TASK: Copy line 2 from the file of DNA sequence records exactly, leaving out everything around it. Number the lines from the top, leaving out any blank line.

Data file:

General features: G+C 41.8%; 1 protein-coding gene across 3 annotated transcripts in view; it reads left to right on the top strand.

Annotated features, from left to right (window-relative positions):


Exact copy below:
Annotated features, from left to right (window-relative positions):